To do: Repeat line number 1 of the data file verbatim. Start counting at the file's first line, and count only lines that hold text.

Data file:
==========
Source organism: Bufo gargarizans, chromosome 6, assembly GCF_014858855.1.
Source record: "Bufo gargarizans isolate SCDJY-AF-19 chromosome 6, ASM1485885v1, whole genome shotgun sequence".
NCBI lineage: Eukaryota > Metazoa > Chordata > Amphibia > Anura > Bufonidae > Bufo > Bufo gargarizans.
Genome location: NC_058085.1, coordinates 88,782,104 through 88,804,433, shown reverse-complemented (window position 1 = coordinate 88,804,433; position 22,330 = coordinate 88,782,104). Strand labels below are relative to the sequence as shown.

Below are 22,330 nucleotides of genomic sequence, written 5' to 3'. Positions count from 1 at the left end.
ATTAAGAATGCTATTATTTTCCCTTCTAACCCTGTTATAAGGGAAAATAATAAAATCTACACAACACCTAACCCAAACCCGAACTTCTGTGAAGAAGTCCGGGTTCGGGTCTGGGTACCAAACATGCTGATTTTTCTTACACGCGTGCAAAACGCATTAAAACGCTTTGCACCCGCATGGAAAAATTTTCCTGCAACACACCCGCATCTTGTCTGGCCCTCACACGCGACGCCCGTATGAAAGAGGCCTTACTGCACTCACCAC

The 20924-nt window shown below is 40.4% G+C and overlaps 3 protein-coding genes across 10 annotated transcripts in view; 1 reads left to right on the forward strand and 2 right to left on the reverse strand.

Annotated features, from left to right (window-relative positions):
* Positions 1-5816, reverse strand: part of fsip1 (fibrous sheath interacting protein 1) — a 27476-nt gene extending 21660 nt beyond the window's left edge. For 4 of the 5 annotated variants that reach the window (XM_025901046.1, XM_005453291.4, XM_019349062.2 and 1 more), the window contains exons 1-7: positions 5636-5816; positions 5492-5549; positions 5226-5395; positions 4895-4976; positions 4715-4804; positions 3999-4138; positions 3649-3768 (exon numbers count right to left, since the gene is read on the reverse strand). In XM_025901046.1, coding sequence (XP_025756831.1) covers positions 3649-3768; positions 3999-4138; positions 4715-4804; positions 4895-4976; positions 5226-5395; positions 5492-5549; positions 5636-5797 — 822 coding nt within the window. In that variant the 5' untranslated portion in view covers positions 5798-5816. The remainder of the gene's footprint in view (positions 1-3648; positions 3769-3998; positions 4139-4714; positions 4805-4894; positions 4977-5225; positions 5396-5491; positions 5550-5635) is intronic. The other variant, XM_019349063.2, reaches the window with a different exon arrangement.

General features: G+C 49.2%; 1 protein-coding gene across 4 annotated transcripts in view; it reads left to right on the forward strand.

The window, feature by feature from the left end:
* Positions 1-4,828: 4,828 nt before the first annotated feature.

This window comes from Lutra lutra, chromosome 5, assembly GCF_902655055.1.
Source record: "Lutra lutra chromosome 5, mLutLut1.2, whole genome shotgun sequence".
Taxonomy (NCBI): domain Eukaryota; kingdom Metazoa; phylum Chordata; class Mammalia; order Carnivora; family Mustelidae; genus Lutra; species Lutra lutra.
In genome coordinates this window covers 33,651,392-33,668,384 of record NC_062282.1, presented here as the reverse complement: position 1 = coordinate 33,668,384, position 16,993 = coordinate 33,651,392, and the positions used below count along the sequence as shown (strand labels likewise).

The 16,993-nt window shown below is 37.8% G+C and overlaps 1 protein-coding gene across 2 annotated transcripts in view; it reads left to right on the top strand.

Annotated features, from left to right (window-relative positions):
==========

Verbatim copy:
Source organism: Bufo gargarizans, chromosome 6, assembly GCF_014858855.1.